“The Council understands the gravity of the crisis facing New York City and those seeking asylum, and that there are no easy solutions. That is why we sought to offer alternatives for Mayor Adams’ Administration to consider for locating the Humanitarian Emergency Relief and Recovery Center (HERRC) and changes the City could make immediately on its own to end counterproductive homeless policies that are contributing to this crisis. The Administration has insisted HERRCs are not shelters, because they do not comply with the right-to-shelter law. We initially identified 10 large-scale hotels that appeared to be closed that the City could consider for the purposes of intake and relief services, not operate as temporary shelters, consistent with the Administration’s description of a HERRC. Given their capacity, these alternative indoor locations potentially have large enough open spaces to accommodate such an operation to serve 500 people. The Council’s identification of these hotels was conducted through use of our limited staff resources and largely publicly available data, which we know is dwarfed by the dozens of agencies and offices and hundreds of thousands of employees within the control of a mayoral administration.  

“We again encourage the Administration to consider these locations as more humane indoor settings for humanitarian relief in New York City. We also urge them to immediately change the counterproductive homeless system policies that are exacerbating this crisis and are completely within their control, such as the 90-days in-shelter requirement for CityFHEPS rental vouchers. Our purpose for identifying an even larger set of closed hotels was to highlight a trend and broad landscape of buildings potentially available to the City for supportive housing conversion to relieve another of the stresses on our shelter system – the lack of permanent affordable housing.  

“At the same time, we reject the Mayor’s argument that the Council has been unhelpful during this crisis. This Administration has placed several emergency shelters to house asylum seekers within my own district during this crisis with little notice, and I have welcomed them. Many Council members are on the ground in their districts witnessing the gaps that these new residents are facing in receiving help and services from the City. They are working with non-profit organizations to bridge the gaps by delivering food, supporting their schools, and addressing other challenges.  

“We agree with the Mayor that our state and federal government partners need to work with us to provide greater support. Yet, there also needs to be more honesty about the conditions and challenges with the City’s support for homeless New Yorkers and asylum seekers. It is a disservice to gloss over problems with the City’s response because it only undermines our ability to address challenges and improve services. We continue to remain willing to collaborate with the Administration to address this crisis, and are closely reviewing the Mayor’s executive order.”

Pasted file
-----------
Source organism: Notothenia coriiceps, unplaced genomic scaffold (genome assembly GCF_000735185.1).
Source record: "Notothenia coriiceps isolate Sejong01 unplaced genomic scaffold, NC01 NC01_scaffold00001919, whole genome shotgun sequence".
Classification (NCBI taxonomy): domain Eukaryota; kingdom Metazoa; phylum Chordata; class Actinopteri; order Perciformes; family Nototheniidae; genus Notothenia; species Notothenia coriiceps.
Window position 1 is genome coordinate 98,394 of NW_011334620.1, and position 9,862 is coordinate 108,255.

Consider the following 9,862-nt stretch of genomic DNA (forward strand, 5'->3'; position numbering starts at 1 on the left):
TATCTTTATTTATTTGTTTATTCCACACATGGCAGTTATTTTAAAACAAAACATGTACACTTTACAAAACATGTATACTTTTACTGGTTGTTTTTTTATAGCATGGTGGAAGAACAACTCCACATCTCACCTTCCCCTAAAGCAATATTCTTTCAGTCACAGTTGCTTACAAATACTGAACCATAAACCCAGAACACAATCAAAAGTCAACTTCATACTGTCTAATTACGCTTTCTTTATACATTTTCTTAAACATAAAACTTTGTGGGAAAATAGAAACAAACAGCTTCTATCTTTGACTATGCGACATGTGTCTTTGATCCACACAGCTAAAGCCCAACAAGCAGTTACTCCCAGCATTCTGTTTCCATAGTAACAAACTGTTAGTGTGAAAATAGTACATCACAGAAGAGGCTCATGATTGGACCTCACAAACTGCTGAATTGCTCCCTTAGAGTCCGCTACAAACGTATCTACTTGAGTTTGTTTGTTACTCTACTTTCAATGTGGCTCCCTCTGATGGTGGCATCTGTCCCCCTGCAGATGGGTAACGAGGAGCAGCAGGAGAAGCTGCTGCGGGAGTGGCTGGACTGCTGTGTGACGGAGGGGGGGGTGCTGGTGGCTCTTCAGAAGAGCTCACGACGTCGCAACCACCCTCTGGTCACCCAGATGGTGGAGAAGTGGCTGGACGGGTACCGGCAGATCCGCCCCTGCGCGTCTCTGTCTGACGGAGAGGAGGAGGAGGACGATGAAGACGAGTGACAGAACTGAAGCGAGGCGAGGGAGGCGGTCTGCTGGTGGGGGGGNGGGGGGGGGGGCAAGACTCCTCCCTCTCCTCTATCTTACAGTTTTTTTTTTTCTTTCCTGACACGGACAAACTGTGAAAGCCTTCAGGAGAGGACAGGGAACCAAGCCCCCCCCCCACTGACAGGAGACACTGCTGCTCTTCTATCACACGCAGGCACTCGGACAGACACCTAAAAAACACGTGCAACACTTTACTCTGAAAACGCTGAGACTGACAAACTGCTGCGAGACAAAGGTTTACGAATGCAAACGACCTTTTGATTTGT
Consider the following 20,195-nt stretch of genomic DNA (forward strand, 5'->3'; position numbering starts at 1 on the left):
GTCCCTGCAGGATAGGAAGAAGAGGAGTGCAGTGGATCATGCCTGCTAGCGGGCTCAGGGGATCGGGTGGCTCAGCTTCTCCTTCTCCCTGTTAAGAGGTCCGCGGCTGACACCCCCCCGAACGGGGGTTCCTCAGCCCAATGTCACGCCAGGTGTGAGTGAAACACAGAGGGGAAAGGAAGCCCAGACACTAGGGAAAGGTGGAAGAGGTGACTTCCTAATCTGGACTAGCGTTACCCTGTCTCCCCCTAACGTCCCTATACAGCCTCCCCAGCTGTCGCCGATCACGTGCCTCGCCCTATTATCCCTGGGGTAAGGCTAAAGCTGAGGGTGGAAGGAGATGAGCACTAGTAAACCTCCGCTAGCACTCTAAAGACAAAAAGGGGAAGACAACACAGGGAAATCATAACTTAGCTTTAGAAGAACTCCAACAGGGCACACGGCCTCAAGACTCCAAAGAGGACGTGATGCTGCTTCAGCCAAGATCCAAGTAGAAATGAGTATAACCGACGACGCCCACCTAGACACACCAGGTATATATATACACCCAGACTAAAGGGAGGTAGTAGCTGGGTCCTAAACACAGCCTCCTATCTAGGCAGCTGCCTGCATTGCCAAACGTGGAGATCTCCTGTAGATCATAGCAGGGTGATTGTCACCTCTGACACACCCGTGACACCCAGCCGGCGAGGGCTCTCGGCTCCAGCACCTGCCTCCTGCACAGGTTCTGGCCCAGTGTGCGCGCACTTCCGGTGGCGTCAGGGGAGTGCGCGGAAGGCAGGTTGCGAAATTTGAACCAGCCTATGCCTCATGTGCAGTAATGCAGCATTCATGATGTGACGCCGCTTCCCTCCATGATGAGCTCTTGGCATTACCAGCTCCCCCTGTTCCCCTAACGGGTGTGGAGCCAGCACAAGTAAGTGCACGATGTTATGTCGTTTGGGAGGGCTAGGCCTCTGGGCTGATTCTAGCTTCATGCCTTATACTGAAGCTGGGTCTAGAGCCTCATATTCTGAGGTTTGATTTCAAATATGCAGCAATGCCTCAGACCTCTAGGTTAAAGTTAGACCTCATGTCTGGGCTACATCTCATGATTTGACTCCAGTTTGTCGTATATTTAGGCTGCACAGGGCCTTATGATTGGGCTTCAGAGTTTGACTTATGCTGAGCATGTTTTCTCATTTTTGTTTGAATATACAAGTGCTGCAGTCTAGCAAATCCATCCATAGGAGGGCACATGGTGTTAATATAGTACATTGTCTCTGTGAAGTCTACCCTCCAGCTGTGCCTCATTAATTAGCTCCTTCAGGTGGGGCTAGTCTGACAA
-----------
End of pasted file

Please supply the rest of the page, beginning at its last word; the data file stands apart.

The following hotels in Manhattan appear to be closed and temporarily available for the administration to administer intake and relief services, consistent with its proposed HERRC model: 

  • Doubletree by Hilton Metropolitan (764 rooms) 
  • Maxwell New York City (697 rooms) 
  • NYC ESH Lexington (646 rooms) 
  • Watson Hotel (597 rooms) 
  • Hilton Hotel & Resort Times Square (478 rooms) 
  • Hotel Wolcott (178 rooms) 
  • Cassa Hotel New York (165 rooms) 
  • Hotel Plaza Athenee (143 rooms) 
  • Gregory Hotel New York (132 rooms) 
  • Hotel Stanford (122 rooms) 

Homeless services policy changes that the Council demanded the City to immediately pursue within its own control:  

  • Eliminating the rule that requires people to remain in the shelter system for 90 days before becoming eligible for the CityFHEPS rental voucher program; 
  • Reducing the number of homeless families with children who are needlessly shuffled between conditional shelter placements by removing administrative barriers and advocating for the State to reevaluate verification requirements (families can be repeatedly required to return to the PATH Intake Center to reapply and be placed, promoting instability and unnecessarily extending the timeframe to access supports transitioning out of the shelter system); 
  • Resolving bureaucratic errors and inefficiencies in the application process for CityFHEPS and supportive housing that block people from accessing the opportunities to transition from the shelter system; 
  • Prioritizing hiring of Department of Social Services (DSS) staff who help process CityFHEPS applications and supportive housing placements, to both reduce backlogs that currently occur and prepare for an increase in applications; 
  • Tackling source-of-income discrimination that blocks people with rental vouchers from securing apartments by ensuring adequate staffing and operational capacity of the Source of Income Unit at the Commission on Human Rights.